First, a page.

Modern slavery in the construction sector: an opportunity for engagement

25.07.19

The construction sector has been flagged as an area of high risk for human trafficking and modern slavery.

Organisations in the sector face specific issues that create risk. They include:

  1. Pressure on costs and project deadlines.
  2. Widespread use of agency and sub-contracted work.
  3. A high concentration of migrant workers, many of whom are not fluent in English.

Against that backdrop, it is important that responsible organisations take steps to demonstrate compliance, both within their organisations and supply chains. There is also growing political pressure on organisations across all sectors to ensure they have in place rigorous policies and processes to protect against the risk of human trafficking and modern slavery.

In May 2019, the Independent Review of the Modern Slavery Act published a report in which 80 recommendations were made with a view to further addressing the risk of modern slavery. One of the key recommendations is to remove the option for organisations to report in modern slavery statements that they have taken no steps to address the issue in their supply chains. This sends a clear message that there is an expectation that all organisations preparing statements will take appropriate action.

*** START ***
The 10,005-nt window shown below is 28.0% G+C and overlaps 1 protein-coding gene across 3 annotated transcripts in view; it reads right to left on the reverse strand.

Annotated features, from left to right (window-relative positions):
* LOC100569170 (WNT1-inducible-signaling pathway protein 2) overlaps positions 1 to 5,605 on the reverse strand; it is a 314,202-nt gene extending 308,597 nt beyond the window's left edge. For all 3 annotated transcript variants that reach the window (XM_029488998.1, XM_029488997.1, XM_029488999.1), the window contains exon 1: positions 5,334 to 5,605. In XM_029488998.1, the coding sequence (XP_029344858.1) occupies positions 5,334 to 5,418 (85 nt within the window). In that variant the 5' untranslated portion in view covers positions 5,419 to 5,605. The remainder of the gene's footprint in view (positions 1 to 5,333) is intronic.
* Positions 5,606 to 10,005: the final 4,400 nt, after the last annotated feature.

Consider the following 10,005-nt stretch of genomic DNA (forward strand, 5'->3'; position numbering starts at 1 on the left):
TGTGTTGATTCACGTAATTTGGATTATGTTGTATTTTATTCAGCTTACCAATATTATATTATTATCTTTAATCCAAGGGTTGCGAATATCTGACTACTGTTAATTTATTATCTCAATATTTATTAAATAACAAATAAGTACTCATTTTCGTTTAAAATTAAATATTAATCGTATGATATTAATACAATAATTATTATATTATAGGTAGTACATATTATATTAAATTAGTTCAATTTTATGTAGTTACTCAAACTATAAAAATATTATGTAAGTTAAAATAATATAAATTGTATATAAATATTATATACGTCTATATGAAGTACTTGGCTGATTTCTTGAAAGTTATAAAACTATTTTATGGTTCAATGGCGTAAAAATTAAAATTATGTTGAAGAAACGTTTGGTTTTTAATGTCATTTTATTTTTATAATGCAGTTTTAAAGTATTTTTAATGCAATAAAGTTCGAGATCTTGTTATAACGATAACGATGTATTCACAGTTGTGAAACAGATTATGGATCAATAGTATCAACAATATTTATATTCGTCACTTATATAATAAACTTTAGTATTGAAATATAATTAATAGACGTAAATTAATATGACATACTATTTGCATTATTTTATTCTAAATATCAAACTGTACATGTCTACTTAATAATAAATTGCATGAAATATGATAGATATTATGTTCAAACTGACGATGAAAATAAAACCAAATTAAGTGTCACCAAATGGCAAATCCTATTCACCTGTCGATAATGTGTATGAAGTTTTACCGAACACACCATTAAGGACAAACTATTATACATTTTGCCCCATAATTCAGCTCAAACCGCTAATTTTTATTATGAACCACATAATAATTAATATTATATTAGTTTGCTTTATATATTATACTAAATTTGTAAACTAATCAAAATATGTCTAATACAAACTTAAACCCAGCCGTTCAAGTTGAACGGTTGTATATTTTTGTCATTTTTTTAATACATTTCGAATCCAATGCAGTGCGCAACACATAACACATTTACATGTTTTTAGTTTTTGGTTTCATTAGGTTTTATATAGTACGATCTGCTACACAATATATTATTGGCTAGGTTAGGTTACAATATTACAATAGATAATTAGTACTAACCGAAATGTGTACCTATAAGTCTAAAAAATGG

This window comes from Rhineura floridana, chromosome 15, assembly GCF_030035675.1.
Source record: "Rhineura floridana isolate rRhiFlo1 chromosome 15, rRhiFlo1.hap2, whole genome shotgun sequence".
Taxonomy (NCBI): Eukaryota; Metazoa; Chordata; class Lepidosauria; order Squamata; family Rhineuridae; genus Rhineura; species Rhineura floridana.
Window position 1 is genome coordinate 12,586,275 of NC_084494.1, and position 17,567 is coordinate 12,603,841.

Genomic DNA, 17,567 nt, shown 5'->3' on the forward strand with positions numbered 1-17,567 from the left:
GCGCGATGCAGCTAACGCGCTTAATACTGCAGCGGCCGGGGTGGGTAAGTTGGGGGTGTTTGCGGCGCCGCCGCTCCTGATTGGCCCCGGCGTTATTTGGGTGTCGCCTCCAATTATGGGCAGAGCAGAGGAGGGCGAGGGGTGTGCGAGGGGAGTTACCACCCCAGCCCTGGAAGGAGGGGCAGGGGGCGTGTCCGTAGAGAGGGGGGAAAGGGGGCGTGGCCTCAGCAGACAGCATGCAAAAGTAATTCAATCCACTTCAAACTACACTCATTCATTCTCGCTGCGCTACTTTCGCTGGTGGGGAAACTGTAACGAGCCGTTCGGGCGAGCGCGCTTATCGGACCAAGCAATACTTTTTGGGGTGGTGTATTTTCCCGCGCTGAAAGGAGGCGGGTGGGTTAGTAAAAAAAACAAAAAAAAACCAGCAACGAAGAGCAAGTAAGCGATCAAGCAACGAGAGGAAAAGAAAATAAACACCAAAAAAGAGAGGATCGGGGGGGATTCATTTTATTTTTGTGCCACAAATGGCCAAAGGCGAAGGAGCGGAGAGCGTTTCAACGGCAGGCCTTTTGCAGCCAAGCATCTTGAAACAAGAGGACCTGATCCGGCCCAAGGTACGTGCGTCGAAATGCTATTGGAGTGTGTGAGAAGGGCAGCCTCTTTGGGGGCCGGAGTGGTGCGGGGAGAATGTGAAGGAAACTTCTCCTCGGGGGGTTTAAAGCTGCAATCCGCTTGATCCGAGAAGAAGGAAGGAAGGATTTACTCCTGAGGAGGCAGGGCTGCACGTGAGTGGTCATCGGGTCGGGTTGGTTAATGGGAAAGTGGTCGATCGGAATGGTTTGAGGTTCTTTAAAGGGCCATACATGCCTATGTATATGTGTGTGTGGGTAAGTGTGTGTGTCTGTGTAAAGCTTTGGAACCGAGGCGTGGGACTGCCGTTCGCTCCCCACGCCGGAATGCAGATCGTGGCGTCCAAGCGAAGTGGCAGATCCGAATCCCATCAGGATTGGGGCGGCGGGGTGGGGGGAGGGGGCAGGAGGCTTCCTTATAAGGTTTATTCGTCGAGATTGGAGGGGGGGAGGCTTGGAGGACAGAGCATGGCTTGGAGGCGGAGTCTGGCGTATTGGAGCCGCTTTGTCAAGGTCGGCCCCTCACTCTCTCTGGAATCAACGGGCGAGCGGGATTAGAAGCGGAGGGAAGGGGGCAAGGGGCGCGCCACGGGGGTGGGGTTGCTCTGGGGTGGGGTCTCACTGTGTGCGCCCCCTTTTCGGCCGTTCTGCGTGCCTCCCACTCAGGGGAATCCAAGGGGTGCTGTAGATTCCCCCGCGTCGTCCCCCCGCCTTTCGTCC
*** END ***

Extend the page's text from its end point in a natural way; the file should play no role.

The UK government has recently issued a response to the report in which it is made clear that it expects organisations to increase the level of compliance and to integrate that compliance function within the “business culture”. Linked to its response, the UK government has, in the last few days, launched a consultation on strengthening the requirements to take action, to address the risk of modern slavery. Topics on which responses are invited include:

  • The content of modern slavery statements and making the issues to be covered in statements (such as training and due diligence) mandatory, rather than a choice.
  • Creating a centralised UK government registry of those organisations that have produced modern slavery statements.
  • The introduction of penalties for failing to produce statements on time and / or without appropriate detail.

This consultation ends on 17 September 2019 and views from the construction sector would most certainly be welcomed.

Our corporate crime and investigations team regularly advises organisations in the sector on steps to tackle modern slavery including preparing modern slavery statements, reviewing policies and procedures, providing training and providing guidance on contractual powers to audit those in the supply chain.

We would be happy to discuss proposed responses to the consultation, as well as queries around managing modern slavery risks. Please don’t hesitate to get in touch with Ramsay Hall and Paul Marshall for a discussion.